Mistaken belief about e-cig keeps people smoking, which is more harmful
July 21, 2022
The number of US adults who think e-cigarettes are more harmful than traditional tobacco products has effectively doubled year on year from 2018 to 2020, according to new research – and that has affected smoking rates, which actually is more harmful.
The study, led by researchers from the American Cancer Society (ACS), found 28.3% of the roughly 3,300 Americans surveyed in 2020 believed vaping was more harmful than smoking – up from 12.8% in 2019 and 6.8% in 2018 – possibly influenced by scares over Evali and Covid.
Those who perceived e-cigarettes as less harmful than smoking dropped from 17.6% in 2018 to 11.4% in 2020, while the belief that they were equally harmful remained relatively steady at 35.6% in 2020 compared to 37.4% in 2018.
The researchers said the trend was worrying because harm perception could be guiding tobacco product use, as changes in use primarily occurred among people who believed their preferred product was less harmful, and the widespread belief that vaping was as bad as smoking was leading to an overall increase in use of combustible tobacco products.
Comparing survey responses on harm perception to responses about use, they found that among those who believed e-cigarettes to be less harmful, exclusive e-cigarette use increased and exclusive smoking declined linearly between 2018 and 2020. Among those who said the two were equally harmful, dual use increased linearly between 2018 and 2020 while among those that said e-cigarettes were more harmful, exclusive smoking almost doubled from 8.4% in 2019 to 16.3% in 2020 after declining between 2018 (18.5%) and 2019 (8.4%).
The damaging effects of public perception
This suggests that changes in use of specific tobacco products was guided by relative harm perception. Other research has shown the critical role of harm perception in individual tobacco decisions, but this study suggests that the relationship also translates to tobacco use prevalence changes at the population level, the researchers added.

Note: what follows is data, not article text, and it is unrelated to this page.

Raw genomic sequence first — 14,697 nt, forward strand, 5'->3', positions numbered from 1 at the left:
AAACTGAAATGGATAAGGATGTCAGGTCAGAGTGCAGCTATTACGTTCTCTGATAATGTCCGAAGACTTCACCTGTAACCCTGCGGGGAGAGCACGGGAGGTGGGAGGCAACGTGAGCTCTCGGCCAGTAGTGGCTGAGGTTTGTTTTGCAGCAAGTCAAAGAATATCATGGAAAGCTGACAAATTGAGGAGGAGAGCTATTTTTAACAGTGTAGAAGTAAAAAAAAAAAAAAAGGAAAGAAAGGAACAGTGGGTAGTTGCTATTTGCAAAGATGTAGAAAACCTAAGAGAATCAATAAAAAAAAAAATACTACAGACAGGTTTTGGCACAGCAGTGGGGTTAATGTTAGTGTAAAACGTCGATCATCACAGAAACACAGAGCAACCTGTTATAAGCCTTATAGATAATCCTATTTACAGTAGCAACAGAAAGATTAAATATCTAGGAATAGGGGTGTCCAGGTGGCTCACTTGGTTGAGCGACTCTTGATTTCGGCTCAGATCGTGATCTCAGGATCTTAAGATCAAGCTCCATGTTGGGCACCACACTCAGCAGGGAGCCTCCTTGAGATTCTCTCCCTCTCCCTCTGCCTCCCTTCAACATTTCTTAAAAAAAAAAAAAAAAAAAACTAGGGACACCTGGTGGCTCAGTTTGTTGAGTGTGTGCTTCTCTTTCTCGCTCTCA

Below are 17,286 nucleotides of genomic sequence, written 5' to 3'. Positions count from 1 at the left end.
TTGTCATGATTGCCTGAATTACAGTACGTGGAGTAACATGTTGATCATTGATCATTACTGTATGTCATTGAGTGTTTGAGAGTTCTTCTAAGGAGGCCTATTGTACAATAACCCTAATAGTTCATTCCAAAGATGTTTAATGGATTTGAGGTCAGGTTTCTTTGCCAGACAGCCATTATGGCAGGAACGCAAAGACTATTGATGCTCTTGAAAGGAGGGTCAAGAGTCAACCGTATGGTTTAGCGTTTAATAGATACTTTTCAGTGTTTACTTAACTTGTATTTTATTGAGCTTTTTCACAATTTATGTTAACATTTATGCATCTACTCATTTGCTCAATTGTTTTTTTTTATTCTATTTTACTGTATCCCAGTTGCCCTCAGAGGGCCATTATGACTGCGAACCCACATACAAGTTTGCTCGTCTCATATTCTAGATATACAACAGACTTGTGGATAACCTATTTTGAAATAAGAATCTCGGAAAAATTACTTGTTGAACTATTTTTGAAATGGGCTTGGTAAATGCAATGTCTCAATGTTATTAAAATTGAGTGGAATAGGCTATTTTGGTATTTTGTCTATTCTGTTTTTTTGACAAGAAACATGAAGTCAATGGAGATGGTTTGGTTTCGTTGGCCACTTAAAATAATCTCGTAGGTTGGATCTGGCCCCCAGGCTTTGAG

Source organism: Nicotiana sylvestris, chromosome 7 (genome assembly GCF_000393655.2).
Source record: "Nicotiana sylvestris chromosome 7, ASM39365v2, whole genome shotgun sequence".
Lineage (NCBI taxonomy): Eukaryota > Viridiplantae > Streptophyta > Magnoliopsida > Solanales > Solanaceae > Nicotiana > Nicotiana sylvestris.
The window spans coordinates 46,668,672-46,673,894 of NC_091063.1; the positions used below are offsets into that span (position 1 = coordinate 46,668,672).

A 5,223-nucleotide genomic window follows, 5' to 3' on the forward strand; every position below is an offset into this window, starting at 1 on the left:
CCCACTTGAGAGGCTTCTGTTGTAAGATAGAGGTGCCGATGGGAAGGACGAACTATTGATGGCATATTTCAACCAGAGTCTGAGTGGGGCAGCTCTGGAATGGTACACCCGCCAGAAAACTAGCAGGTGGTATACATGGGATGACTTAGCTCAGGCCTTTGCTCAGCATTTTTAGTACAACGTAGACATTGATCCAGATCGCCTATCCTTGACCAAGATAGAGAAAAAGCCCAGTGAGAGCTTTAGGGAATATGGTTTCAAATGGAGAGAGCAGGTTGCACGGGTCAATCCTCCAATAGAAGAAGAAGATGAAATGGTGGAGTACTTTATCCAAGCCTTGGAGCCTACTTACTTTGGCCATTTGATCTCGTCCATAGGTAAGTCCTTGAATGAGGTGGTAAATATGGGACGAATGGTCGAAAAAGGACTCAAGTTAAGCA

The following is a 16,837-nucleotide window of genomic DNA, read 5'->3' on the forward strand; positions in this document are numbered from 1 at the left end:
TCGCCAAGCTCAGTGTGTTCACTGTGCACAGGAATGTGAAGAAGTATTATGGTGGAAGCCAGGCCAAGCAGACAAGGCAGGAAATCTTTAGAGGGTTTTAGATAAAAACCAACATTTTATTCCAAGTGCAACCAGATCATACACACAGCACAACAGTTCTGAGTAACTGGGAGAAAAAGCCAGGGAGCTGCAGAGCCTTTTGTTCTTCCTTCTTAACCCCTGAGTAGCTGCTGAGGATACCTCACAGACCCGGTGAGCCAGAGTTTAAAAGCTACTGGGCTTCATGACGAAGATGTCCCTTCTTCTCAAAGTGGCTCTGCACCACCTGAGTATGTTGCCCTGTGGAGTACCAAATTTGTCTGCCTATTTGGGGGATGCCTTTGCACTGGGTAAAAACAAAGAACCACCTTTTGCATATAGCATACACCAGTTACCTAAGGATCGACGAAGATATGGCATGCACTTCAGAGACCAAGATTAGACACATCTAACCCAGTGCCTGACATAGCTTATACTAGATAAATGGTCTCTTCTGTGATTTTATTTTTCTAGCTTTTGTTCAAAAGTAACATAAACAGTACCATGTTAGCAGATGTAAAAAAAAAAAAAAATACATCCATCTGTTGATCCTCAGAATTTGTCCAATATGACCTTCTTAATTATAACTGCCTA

“While this study showed sharp changes in public perceptions of e-cigarette versus cigarette harms during Evali and Covid-19, the more relevant finding for public health is that increases in cigarette smoking and e-cigarette use prevalence occurred primarily in individuals who perceived their preferred product as relatively less harmful,” said lead author Priti Bandi. “This suggests that public perceptions of e-cigarettes versus cigarettes harm influences population tobacco use patterns.”
Researchers analysed data from the National Cancer Institute-sponsored Health Information National Trends Survey, which collected nationally representative data from more than 10,000 US adults from 2018 to 2020, surveying 3,360 people in 2018, 3,217 in 2019 and 3,677 in 2020.
These results coincided with both the Evali crisis and the Covid-19 pandemic and it could be that both had an impact on harm perception. Results were consistent with other studies that reported that perception of e-cigarette harms became less accurate after the Evali outbreak, the researchers said.
Bad news has bad influence
The trend could be linked to widespread news coverage of Evali focusing on safety of vaping and absolute e-cigarette risks. The fact that exaggerated perceptions of the danger of vaping danger persisted in March and April 2020 after the link to vitamin E acetate as an additive to THC vaping products was identified in September could be due to media coverage not being sustained at initial levels after the outbreak source was identified, they added.
Similarly, an increase in the responses “don’t know” and “as harmful” coincided with the Covid pandemic, which could be linked to conflicting and sometimes inaccurate information being circulated about Covid risks from smoking and nicotine use.
“Relative harm perceptions themselves are potentially influenced by events that change health information/communications about cigarette and e-cigarette disease risks, including health campaigns, tobacco marketplace changes, or health events that change absolute or relative health risks associated with product use,” the researchers said. “The US witnessed two major health events since 2018 where new health risks associated with cigarette smoking and e-cigarette use emerged.”
Bandi called for interventions to encourage people to be informed of available scientific findings, and for future health campaigns to accurately communicate scientific findings – such as that smoking is more harmful than vaping.
“While no tobacco products are safe, there are inherent differences between relative and absolute harms between tobacco products that can influence behaviour. In turn, public health education campaigns must facilitate informed decision making by translating emerging scientific evidence accurately to appropriate audiences,” she added.